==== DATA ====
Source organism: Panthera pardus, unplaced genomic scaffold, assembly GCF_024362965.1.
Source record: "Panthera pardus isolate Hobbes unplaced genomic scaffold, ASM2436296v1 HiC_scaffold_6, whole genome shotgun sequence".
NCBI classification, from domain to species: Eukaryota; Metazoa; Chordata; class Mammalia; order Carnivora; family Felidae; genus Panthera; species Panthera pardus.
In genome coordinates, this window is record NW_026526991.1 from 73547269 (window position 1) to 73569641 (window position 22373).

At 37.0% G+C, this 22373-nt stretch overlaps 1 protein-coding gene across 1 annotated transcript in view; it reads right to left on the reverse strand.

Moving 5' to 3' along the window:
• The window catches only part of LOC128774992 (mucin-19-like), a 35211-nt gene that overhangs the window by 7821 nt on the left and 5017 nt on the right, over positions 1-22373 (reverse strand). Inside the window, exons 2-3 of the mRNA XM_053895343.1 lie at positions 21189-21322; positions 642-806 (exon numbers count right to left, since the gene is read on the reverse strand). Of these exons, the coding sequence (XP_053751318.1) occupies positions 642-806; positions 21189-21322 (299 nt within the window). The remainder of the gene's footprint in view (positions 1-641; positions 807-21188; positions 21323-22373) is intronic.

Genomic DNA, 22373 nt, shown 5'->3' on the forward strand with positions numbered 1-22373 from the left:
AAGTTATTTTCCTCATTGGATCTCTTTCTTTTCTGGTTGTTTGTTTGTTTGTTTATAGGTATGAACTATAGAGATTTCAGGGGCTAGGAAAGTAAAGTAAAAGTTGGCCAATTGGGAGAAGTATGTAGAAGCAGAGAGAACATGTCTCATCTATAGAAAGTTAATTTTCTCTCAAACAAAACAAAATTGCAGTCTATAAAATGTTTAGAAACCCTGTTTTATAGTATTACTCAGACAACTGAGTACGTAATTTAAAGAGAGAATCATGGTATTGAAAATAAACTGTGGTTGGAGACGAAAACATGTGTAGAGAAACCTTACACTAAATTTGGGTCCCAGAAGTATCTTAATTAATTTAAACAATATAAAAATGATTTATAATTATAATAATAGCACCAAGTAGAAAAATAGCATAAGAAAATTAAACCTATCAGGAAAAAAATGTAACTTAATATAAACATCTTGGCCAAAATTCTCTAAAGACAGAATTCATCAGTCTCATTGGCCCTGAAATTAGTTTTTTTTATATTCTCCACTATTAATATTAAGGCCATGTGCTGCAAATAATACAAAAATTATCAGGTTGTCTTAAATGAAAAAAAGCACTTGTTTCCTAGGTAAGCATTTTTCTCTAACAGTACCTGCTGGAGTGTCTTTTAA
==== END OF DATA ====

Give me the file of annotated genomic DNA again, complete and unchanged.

Source organism: Panthera pardus, unplaced genomic scaffold, assembly GCF_024362965.1.
Source record: "Panthera pardus isolate Hobbes unplaced genomic scaffold, ASM2436296v1 HiC_scaffold_6, whole genome shotgun sequence".
NCBI classification, from domain to species: Eukaryota; Metazoa; Chordata; class Mammalia; order Carnivora; family Felidae; genus Panthera; species Panthera pardus.
In genome coordinates, this window is record NW_026526991.1 from 73547269 (window position 1) to 73569641 (window position 22373).

At 37.0% G+C, this 22373-nt stretch overlaps 1 protein-coding gene across 1 annotated transcript in view; it reads right to left on the reverse strand.

Moving 5' to 3' along the window:
• The window catches only part of LOC128774992 (mucin-19-like), a 35211-nt gene that overhangs the window by 7821 nt on the left and 5017 nt on the right, over positions 1-22373 (reverse strand). Inside the window, exons 2-3 of the mRNA XM_053895343.1 lie at positions 21189-21322; positions 642-806 (exon numbers count right to left, since the gene is read on the reverse strand). Of these exons, the coding sequence (XP_053751318.1) occupies positions 642-806; positions 21189-21322 (299 nt within the window). The remainder of the gene's footprint in view (positions 1-641; positions 807-21188; positions 21323-22373) is intronic.

Genomic DNA, 22373 nt, shown 5'->3' on the forward strand with positions numbered 1-22373 from the left:
AAGTTATTTTCCTCATTGGATCTCTTTCTTTTCTGGTTGTTTGTTTGTTTGTTTATAGGTATGAACTATAGAGATTTCAGGGGCTAGGAAAGTAAAGTAAAAGTTGGCCAATTGGGAGAAGTATGTAGAAGCAGAGAGAACATGTCTCATCTATAGAAAGTTAATTTTCTCTCAAACAAAACAAAATTGCAGTCTATAAAATGTTTAGAAACCCTGTTTTATAGTATTACTCAGACAACTGAGTACGTAATTTAAAGAGAGAATCATGGTATTGAAAATAAACTGTGGTTGGAGACGAAAACATGTGTAGAGAAACCTTACACTAAATTTGGGTCCCAGAAGTATCTTAATTAATTTAAACAATATAAAAATGATTTATAATTATAATAATAGCACCAAGTAGAAAAATAGCATAAGAAAATTAAACCTATCAGGAAAAAAATGTAACTTAATATAAACATCTTGGCCAAAATTCTCTAAAGACAGAATTCATCAGTCTCATTGGCCCTGAAATTAGTTTTTTTTATATTCTCCACTATTAATATTAAGGCCATGTGCTGCAAATAATACAAAAATTATCAGGTTGTCTTAAATGAAAAAAAGCACTTGTTTCCTAGGTAAGCATTTTTCTCTAACAGTACCTGCTGGAGTGTCTTTTAA